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Recalls Aside, Automobiles Becoming Safer Than Ever

The latest vehicles are not only better-equipped to survive crashes but also to avoid them altogether.

The latest vehicles are not only better-equipped to survive crashes but also to avoid them altogether. REBECCA COOK / Reuters

With a record 54 million vehicles facing recall — and another month to go before the books are closed on 2014 — it’s no surprise American automakers and auto buyers alike have been focused on safety this year.

But despite all the lapses that have seen dozens of deaths from faulty airbags and flawed ignition switches, there’s another side to the story: cars are safer than ever. U.S. highway fatalities are now about 40 percent down from their 1970s peak, even though there are more cars on the road logging more mileage.

The latest vehicles are not only better-equipped to survive crashes but also to avoid them altogether. That’s led several automakers, including both Nissan and Volvo, to declare that they hope to see no deaths occur in the new vehicles they bring to market by the beginning of the next decade.

That’s not as tall an order as it might seem. The Insurance Institute of Highway Safety is preparing a new study that will show a number of vehicles already on U.S. roads experienced no fatal crashes during a three-year period. The key, according to the group’s executive vice president Russ Rader, is “new safety technologies like electronic stability control.”

Designed to prevent skids while driving on slick roads, ESP was a breakthrough system little more than a decade ago. Today, it is mandated for all vehicles sold in the U.S. market. The National Highway Traffic Safety Administration will soon make backup cameras standard gear, as well. And the agency is looking at even more advanced “active” safety systems to come.

Automakers taking the lead

What’s exciting many safety advocates is that the auto industry is often taking the lead, bringing new features to market faster than required. Honda, for example, is now making backup cameras standard in all its new models, including the entry-level HR-V crossover-utility vehicle it is showing off at the Los Angeles Auto Show.

Millions of cars recalled over airbag defect

The L.A. extravaganza put a premium on top-line models, such as the new Mercedes-Maybach S600 limousine, which is expected to start at somewhere around $250,000 when it comes to market next year.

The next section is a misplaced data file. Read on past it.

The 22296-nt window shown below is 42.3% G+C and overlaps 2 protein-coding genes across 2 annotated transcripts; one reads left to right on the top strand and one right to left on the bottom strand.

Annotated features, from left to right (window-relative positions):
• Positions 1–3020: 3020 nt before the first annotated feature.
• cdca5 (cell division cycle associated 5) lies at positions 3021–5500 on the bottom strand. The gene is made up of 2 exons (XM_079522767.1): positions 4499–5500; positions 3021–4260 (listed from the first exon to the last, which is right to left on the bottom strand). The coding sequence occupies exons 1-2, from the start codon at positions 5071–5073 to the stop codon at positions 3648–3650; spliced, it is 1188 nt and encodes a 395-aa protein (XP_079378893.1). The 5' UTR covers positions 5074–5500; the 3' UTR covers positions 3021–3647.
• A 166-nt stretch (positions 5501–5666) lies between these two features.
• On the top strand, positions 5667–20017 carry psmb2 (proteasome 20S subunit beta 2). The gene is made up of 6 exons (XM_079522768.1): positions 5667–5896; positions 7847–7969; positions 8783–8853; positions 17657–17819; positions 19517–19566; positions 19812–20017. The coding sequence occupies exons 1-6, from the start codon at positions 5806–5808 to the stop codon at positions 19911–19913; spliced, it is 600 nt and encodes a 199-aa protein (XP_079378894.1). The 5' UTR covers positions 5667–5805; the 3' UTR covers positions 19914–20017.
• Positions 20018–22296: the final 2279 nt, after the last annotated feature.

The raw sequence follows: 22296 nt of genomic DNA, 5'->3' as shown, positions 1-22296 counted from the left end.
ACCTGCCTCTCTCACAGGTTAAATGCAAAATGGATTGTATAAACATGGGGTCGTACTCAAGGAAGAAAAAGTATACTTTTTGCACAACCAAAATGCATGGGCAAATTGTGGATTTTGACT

The German maker has traditionally used the high end of its line-up to introduce new safety technologies. The latest-generation S-Class, introduced for the 2014 model-year, added such advancements as a “Magic” vision system to automatically adjust its suspension to road conditions, Infrared Night Vision that can spot and identify pedestrians and animals on a pitch-black road, and a collision avoidance system that can automatically brake if it senses a potential crash.

These safety systems are migrating down-market on Mercedes’ new 2015 C-Class model. And a significant number of these technologies are, or soon will be, available in mainstream brands.

Automakers are focusing on two distinct areas: active safety systems such as collision warning with auto-braking; and passive safety technologies that increase the odds of survival in even the worst crashes. The number of vehicles surviving the toughest new crash tests run by the Insurance Institute has rapidly risen – in part due to the use of high-tech computer-animated design and engineering tools, as well as the introduction of advanced new materials, such as ultra-high-strength steel.

New technologies

Expect to see a significant number of new technologies debut over the next few years as automakers race to see who will be first to market with a fully autonomous vehicle. Nissan has said it wants to have a self-driving car on the road by 2020. But Cadillac is looking to introduce its SuperDrive, which will allow hands-off motoring on limited-access highways, in 2016. The various technologies that will allow autonomous driving will likely be introduced as individual features, industry analysts forecast.

With the exception of blips in 2011 and 2012, highway fatalities have been steadily falling, and are expected to be down by almost 20 percent for 2014 compared to the 39,252 Americans who died on the road in 2005.

That’s still a long way from zero, and there are plenty of skeptics who question if – or when – it would be possible to reach that level. But, if anything, this year’s crackdown on safety defects – especially those automakers might have knowingly ignored – may help make the roads safer going forward.

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